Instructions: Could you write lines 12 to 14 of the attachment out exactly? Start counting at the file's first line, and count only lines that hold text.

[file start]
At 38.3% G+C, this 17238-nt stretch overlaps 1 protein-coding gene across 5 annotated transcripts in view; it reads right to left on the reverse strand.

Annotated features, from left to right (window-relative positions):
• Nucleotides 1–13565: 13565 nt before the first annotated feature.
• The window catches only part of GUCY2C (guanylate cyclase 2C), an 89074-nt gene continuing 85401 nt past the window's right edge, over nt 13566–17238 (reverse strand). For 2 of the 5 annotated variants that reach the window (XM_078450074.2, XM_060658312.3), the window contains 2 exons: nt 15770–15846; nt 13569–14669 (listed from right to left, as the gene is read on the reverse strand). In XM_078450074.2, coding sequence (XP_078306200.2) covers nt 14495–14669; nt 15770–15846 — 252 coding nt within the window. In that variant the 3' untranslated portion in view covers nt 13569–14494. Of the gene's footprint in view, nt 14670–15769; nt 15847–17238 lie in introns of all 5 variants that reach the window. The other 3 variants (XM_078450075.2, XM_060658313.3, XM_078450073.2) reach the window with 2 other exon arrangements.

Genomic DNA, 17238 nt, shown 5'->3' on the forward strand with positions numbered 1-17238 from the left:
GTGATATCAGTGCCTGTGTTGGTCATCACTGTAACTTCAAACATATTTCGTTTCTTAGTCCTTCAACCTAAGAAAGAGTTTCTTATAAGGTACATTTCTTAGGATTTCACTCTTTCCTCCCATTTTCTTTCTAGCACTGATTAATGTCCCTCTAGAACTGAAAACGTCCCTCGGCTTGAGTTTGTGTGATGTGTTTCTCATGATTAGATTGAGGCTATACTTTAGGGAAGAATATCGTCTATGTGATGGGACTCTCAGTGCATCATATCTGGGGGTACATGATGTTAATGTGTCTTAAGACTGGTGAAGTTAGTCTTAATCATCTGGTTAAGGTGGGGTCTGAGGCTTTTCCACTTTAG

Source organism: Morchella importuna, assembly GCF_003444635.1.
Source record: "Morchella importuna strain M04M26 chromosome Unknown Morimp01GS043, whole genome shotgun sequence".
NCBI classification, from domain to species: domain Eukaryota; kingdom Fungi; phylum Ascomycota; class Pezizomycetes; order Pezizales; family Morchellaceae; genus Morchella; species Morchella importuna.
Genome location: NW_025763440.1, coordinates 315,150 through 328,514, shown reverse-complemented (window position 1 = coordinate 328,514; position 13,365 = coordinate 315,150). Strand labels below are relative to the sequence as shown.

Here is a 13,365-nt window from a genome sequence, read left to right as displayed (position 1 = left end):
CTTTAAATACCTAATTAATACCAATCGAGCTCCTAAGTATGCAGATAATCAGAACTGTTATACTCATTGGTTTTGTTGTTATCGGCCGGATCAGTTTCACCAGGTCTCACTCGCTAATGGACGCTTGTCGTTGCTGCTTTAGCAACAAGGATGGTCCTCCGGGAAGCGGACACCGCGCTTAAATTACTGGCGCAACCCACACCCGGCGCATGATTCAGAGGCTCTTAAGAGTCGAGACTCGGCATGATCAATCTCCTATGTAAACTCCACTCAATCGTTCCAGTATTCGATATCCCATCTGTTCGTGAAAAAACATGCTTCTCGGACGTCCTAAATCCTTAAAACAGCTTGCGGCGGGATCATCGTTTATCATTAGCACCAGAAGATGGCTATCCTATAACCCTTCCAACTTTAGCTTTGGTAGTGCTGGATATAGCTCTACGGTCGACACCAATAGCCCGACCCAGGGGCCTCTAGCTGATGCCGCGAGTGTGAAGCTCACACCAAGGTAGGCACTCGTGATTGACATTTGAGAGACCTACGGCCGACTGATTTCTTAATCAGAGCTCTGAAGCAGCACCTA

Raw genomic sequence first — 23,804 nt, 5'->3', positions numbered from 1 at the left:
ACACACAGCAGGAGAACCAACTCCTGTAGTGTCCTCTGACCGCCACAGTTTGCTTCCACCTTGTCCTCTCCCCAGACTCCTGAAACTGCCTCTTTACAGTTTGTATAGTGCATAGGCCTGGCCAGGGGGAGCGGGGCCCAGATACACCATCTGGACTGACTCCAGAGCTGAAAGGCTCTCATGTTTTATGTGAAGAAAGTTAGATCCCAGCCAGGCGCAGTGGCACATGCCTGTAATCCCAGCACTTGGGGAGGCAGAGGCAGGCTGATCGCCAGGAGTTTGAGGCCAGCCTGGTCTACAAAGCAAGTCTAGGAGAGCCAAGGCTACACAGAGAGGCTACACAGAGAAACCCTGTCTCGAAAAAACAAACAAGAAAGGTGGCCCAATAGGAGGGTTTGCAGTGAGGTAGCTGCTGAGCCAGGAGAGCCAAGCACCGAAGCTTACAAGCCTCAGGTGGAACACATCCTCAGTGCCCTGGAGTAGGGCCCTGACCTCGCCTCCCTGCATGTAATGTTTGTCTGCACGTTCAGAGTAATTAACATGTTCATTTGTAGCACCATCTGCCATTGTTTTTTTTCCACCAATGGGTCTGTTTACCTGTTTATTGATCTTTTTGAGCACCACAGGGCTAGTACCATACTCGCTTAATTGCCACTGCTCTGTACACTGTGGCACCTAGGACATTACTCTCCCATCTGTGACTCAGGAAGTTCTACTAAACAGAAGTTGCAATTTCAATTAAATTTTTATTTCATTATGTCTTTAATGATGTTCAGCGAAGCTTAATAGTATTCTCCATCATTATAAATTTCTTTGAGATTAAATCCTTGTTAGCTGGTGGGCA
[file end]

CTTTAAATACCTAATTAATACCAATCGAGCTCCTAAGTATGCAGATAATCAGAACTGTTATACTCATTGGTTTTGTTGTTATCGGCCGGATCAGTTTCACCAGGTCTCACTCGCTAATGGACGCTTGTCGTTGCTGCTTTAGCAACAAGGATGGTCCTCCGGGAAGCGGACACCGCGCTTAAATTACTGGCGCAACCCACACCCGGCGCATGATTCAGAGGCTCTTAAGAGTCGAGACTCGGCATGATCAATCTCCTATGTAAACTCCACTCAATCGTTCCAGTATTCGATATCCCATCTGTTCGTGAAAAAACATGCTTCTCGGACGTCCTAAATCCTTAAAACAGCTTGCGGCGGGATCATCGTTTATCATTAGCACCAGAAGATGGCTATCCTATAACCCTTCCAACTTTAGCTTTGGTAGTGCTGGATATAGCTCTACGGTCGACACCAATAGCCCGACCCAGGGGCCTCTAGCTGATGCCGCGAGTGTGAAGCTCACACCAAGGTAGGCACTCGTGATTGACATTTGAGAGACCTACGGCCGACTGATTTCTTAATCAGAGCTCTGAAGCAGCACCTA

Raw genomic sequence first — 23,804 nt, 5'->3', positions numbered from 1 at the left:
ACACACAGCAGGAGAACCAACTCCTGTAGTGTCCTCTGACCGCCACAGTTTGCTTCCACCTTGTCCTCTCCCCAGACTCCTGAAACTGCCTCTTTACAGTTTGTATAGTGCATAGGCCTGGCCAGGGGGAGCGGGGCCCAGATACACCATCTGGACTGACTCCAGAGCTGAAAGGCTCTCATGTTTTATGTGAAGAAAGTTAGATCCCAGCCAGGCGCAGTGGCACATGCCTGTAATCCCAGCACTTGGGGAGGCAGAGGCAGGCTGATCGCCAGGAGTTTGAGGCCAGCCTGGTCTACAAAGCAAGTCTAGGAGAGCCAAGGCTACACAGAGAGGCTACACAGAGAAACCCTGTCTCGAAAAAACAAACAAGAAAGGTGGCCCAATAGGAGGGTTTGCAGTGAGGTAGCTGCTGAGCCAGGAGAGCCAAGCACCGAAGCTTACAAGCCTCAGGTGGAACACATCCTCAGTGCCCTGGAGTAGGGCCCTGACCTCGCCTCCCTGCATGTAATGTTTGTCTGCACGTTCAGAGTAATTAACATGTTCATTTGTAGCACCATCTGCCATTGTTTTTTTTCCACCAATGGGTCTGTTTACCTGTTTATTGATCTTTTTGAGCACCACAGGGCTAGTACCATACTCGCTTAATTGCCACTGCTCTGTACACTGTGGCACCTAGGACATTACTCTCCCATCTGTGACTCAGGAAGTTCTACTAAACAGAAGTTGCAATTTCAATTAAATTTTTATTTCATTATGTCTTTAATGATGTTCAGCGAAGCTTAATAGTATTCTCCATCATTATAAATTTCTTTGAGATTAAATCCTTGTTAGCTGGTGGGCA